Young Peter’s day in the snow is a classic for all children, as well as a book of historic importance.
I posted some time ago about how I originally got this book – however a friend recently gifted me a new hardcover copy! There is a book by Andrea Davis Pinkney about the making of The Snowy Day that I can’t wait to review as well.
“Everybody laughs. Especially the ones who don’t do it out loud; they do it the loudest.” p. 186
A Wizard Alone by Diane Duane.
Magic Carpet Books, Harcourt, my edition 2003, first published in 2002.
Middle grade fantasy, 320 pages + excerpt.
AR Level: 5.8 (worth 13.0 points)
NOTE: This is the 6th book in the Young Wizards series.
“Becoming a wizard isn’t easy. In fact, it can kill you.
All first-time wizards must go through an initiation in magic called an Ordeal. Most last only a few days. So why has Darryl McAllister been on Ordeal for three months?
Or has he? Darryl hadn’t actually gone anywhere. His body is still here; it’s his mind that seems to have departed. And that’s where Kit and Nita come in. Only together can they unravel the mysteries around Darryl – who he is, what he is, and why the source of all death in the universe, the Lone Power, is desperately trying to destroy him.” -back cover blurb
Even that is a little spoilery, but better than the synopsis you will find on most popular websites (including the two linked above), which give major spoilers. Unfortunately, this review will also be somewhat spoilery since this is the sixth book in a series. Discussing this book will give away some plot elements from the first five books.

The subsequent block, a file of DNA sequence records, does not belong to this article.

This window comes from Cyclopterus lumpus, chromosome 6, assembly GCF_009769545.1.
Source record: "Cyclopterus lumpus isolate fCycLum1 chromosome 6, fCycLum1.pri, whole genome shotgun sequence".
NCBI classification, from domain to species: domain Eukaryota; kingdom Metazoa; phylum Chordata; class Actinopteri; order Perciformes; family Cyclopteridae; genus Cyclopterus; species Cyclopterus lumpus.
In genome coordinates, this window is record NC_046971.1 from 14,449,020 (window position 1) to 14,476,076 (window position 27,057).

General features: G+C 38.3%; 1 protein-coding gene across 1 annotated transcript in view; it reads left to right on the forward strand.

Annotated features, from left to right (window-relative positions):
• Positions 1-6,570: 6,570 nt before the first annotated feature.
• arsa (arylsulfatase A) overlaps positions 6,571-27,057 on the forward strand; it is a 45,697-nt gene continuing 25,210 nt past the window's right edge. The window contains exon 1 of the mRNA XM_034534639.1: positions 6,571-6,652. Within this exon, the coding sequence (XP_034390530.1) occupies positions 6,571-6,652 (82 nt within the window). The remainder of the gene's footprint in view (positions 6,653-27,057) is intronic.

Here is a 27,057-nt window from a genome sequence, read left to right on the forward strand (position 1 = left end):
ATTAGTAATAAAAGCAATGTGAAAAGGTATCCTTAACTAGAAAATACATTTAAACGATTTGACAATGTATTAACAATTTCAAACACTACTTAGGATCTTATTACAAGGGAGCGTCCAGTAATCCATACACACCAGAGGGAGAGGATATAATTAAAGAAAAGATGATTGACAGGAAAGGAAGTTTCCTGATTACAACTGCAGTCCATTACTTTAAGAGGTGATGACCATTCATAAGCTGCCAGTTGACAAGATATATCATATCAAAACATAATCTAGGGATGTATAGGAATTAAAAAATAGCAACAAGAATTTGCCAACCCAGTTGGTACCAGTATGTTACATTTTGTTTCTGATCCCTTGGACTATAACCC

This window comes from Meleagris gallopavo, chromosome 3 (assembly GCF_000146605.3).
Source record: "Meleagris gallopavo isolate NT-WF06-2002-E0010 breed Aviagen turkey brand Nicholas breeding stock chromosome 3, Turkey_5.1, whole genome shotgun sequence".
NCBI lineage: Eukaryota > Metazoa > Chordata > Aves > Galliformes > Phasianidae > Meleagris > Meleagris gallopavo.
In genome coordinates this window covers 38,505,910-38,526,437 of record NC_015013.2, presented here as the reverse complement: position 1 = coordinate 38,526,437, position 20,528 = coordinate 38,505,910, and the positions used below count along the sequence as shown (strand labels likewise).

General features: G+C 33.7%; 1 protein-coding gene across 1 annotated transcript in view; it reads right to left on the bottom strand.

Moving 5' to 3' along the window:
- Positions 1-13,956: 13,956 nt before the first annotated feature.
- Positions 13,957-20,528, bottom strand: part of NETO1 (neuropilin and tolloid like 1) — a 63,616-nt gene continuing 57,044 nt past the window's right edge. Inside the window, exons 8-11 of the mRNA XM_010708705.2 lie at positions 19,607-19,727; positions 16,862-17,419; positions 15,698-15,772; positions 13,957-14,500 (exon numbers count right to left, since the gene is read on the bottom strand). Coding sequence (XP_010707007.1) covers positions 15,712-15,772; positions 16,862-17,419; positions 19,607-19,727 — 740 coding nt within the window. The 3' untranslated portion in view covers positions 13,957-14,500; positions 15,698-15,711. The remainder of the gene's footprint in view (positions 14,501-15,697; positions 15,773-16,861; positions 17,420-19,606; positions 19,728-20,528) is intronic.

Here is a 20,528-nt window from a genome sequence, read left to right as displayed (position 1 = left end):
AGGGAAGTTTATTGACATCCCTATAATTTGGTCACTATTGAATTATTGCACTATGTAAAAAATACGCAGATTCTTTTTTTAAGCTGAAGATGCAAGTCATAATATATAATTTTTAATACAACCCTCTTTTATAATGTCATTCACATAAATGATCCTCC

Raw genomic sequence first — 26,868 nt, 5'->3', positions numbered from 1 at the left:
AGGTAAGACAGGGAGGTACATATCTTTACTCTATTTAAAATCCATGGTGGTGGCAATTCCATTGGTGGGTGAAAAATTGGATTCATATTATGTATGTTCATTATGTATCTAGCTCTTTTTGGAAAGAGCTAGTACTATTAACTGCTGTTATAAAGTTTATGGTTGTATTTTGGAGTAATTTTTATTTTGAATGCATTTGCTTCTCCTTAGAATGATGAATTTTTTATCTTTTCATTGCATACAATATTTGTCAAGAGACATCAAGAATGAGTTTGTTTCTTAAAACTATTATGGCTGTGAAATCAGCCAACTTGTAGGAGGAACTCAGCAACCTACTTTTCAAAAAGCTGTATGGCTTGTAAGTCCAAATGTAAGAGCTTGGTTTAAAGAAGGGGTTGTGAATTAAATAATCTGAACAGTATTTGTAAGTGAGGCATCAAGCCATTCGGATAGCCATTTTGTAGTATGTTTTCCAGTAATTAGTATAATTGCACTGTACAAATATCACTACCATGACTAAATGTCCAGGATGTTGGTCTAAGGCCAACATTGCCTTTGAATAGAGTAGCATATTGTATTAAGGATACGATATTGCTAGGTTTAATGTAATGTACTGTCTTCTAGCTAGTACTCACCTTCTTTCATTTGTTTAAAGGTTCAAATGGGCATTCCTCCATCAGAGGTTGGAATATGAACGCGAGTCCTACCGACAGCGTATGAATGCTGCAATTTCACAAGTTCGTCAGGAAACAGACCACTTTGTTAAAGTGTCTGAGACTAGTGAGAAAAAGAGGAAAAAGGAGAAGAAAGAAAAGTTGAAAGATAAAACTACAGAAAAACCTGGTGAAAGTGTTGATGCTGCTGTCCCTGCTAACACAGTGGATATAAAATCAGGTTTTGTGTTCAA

I last read these these books many years ago and had forgotten that one of the two main characters is Latino. The other might be Latina (her given name is Juanita, her father is Irish-American but I don’t think her mother’s background is specified). When younger, I only cared about female characters. Although the two have very equal parts, I inaccurately recalled Kit Rodriguez as a sidekick to Nita Callahan and her younger sister Dairine.
Most of this review will be have spoilers for either the book or the series, but be sure to scroll down to the non-spoiler end…
“They would prove themselves equal or better, having internalized the Negro theorem of needing to be twice as good to get half as far.” p. 48
Hidden Figures:The American Dream and the Untold Story of the Black Women Mathematicians Who Helped Win the Space Race by Margot Lee Shetterly.
William Morrow Imprint, HarperCollins, New York, 2016.
Adult non-fiction, 346 pages including notes and index.
New York Times Bestseller.
Lexile: not yet leveled
AR Level: 9.7 (worth 18.0 points)